Anya opened her handbag and took out the bag of salt and the knife. Using the pile of wood on the ground as a center point, she turned her back and took three long steps, then stopped. She unsheathed the knife and used it to nick the base of the salt bag, so that the contents began to leak out in a thin, steady stream. She turned to her right and walked around in a circle, careful to keep the same distance from the center point, making sure that the salt covered the ground in an unbroken, clearly visible line.

With every step, she heard the sounds of birdsong and the lap of the water get quieter, as though a celestial volume control was gradually turning down. When she completed the circle, they diminished to silence, kept outside by the barrier. Past the circle, she could see the strengthening breeze tossing leaves, rippling through the grass, and making the flowers on the graves flutter as though they were still live plants. Inside, the only things she could hear were her breath, coming a little ragged now, and her heartbeat.

Anya dropped to her knees, held the knife vertically and used it to cut a much smaller circle inside the first one. She cut again, this time in a cross shape, dividing the small circle into quarters. Her hands slipped with sweat on the knife's handle and her arms quickly started to ache. She managed to force the knife through the cuts and turn it awkwardly parallel to the surface, severing the root systems of the grass an inch or two down. The sun had dropped below the horizon before she had finished cutting the turf from beneath, sawing through the roots, and laying the earth bare. When she eventually put down the knife, curled her hands in the grass and pulled hard, the loosened sods came away easily.

Anya wiped the sweat off her forehead and laid each piece of turf back in the grass. The segments of earth looked rather like the petals of a flower. Funny, considering that they were raw, disturbed earth. She wiped the knife on the grass, laid the kindling in the center of the exposed patch of ground, took out the packages of charcoal and placed the disks on their edges around the wood. A long time ago, she could have used glowing coals from a hearth for this, but times had changed. She lit the wood, then the disks, all with one match, nostrils flaring at the scent of sulfur.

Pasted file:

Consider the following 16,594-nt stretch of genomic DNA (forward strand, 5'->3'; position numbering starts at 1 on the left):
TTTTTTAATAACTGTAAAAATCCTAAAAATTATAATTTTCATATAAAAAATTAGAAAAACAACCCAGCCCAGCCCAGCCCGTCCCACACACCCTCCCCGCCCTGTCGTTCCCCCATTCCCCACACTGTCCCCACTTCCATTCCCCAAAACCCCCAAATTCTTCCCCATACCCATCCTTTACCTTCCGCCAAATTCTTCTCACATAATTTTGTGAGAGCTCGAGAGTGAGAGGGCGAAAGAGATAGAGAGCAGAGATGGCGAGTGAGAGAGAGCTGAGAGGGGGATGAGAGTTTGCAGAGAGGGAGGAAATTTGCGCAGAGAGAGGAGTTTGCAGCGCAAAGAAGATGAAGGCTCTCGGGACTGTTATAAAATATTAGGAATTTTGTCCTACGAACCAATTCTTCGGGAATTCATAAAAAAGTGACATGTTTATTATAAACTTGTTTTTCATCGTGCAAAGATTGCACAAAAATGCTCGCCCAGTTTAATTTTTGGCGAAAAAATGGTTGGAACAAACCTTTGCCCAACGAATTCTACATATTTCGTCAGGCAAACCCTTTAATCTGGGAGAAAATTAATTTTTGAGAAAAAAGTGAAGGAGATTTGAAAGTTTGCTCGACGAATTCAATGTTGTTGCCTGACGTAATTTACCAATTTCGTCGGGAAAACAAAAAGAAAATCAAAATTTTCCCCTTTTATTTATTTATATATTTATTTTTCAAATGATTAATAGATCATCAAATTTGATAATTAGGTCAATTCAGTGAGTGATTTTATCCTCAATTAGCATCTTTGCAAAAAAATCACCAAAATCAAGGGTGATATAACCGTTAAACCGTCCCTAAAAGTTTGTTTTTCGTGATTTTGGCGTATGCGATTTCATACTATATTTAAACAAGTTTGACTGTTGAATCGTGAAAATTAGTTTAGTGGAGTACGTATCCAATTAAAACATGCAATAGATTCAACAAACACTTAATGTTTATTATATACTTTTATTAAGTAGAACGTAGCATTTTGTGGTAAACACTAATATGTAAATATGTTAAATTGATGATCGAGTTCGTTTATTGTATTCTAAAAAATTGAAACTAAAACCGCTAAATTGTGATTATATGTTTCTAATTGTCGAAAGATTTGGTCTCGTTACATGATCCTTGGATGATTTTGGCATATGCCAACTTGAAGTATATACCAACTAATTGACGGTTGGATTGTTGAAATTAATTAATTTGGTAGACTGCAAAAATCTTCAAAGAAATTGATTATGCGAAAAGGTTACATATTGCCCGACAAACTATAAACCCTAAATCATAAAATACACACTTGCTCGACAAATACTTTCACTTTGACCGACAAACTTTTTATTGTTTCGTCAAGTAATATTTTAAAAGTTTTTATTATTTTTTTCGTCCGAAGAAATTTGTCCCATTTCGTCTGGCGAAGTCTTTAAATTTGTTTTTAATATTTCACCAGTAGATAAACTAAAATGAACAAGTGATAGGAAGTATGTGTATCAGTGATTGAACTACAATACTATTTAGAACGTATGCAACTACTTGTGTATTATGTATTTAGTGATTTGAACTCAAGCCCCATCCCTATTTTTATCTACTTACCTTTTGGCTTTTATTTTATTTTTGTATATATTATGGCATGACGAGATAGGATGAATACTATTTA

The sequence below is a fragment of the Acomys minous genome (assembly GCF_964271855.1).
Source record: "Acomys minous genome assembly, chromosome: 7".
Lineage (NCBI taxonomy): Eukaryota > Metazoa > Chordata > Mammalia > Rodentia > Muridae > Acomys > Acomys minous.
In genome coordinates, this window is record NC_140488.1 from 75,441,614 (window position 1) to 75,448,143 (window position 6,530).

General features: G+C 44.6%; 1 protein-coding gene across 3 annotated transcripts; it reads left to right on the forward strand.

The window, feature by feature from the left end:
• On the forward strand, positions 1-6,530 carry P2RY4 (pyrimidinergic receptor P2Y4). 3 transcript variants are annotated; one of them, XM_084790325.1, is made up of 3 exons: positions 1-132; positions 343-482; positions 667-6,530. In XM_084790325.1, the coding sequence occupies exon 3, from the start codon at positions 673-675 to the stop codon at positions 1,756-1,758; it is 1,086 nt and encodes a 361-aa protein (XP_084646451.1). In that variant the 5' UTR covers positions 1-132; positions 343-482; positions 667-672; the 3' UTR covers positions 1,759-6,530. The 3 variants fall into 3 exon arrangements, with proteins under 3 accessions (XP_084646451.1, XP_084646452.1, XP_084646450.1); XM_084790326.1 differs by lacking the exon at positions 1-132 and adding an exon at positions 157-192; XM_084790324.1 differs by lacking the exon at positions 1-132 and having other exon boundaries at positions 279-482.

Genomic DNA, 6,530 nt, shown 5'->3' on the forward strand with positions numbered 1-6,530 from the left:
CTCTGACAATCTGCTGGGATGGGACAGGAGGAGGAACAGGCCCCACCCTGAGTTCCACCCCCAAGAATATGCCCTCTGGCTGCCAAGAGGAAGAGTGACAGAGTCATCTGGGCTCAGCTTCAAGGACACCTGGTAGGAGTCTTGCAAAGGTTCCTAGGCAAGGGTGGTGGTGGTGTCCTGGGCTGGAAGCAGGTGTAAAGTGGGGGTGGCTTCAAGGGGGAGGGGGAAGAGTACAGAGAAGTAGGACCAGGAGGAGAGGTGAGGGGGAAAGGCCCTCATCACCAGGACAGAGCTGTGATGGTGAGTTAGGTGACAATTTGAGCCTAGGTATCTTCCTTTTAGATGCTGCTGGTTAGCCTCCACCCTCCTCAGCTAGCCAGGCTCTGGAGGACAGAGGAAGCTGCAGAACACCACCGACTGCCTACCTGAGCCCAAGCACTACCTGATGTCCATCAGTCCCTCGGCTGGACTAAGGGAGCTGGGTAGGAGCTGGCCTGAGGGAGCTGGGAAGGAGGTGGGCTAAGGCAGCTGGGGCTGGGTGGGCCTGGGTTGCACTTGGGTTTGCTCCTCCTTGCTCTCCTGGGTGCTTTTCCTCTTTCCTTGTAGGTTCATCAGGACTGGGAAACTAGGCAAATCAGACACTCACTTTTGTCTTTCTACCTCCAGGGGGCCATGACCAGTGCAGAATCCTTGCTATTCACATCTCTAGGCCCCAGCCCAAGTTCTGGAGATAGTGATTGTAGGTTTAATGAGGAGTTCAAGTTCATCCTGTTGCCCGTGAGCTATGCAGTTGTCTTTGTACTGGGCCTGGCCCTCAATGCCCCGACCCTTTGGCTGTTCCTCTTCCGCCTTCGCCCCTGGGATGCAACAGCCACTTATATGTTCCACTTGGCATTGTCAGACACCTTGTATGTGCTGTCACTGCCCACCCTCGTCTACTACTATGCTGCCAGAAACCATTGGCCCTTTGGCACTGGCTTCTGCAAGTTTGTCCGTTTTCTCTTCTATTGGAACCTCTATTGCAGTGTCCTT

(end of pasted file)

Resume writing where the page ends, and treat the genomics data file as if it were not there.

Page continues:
Once the charcoal disks started to burn, she pushed them flat with the tip of the knife, and sprinkled a little myrrh resin on them. She opened the bag of rue leaves and sliced them thinly. They were fresh and moist, cool green under her knife, and probably would smoke rather than burn, but that was okay.

Anya took three matches from the box and struck them together. She held the knife blade in the flame until the edge shone red, then put the blade ready on the grass. She took the lid off the whisky. She was tempted to take a swig of the world's oldest painkiller, but put the bottle aside. Night was closing in; she could put it off no longer. She took a deep breath of bittersweet myrrh-scented air.

"I come to mourn Halfrek. I call to be my witnesses the white maiden, the red lady, and the black hag." To her own ears, her voice sounded thin and reedy in the open air. She cleared her throat. "Spirits of the first spark, the living flame, and the consuming fire, hear me."

Anya reverently laid the shredded rue leaves on the charcoals. "Rue for regret." The moisture in the leaves hissed and spat.

"I regret Halfrek's death. I bind my grief with blood." Anya's hand quivered as she gripped the knife's handle. Halfrek's passing had not been an easy death by any measure, even though Anya had been the catalyst for many and seen more. Anya remembered the blood spurting from Halfrek's mouth, her shriek of torment, the light gouting from her eyes as she burned from the inside out. The drifting dust, all that remained.

Anya shuddered. Her whole body ached. She tightened her grip on the knife's handle, and carefully sliced her palm over the smoking myrrh. All the fuzzy pain in her body seemed to gather into one precise line on her skin, and well up with her blood, overflowing onto the fire. The charcoal was hot enough now to show a faint white crust of ash on its edges. Her heart was pounding. She watched her blood drip and sizzle on the molten resin.

When the noise died down, Anya took the packet of rosemary. "Rosemary for remembrance." She ripped the bag open and carefully sprinkled its powdered contents evenly over the fire. Her eyes and nose stung from the thin black smoke the herb produced.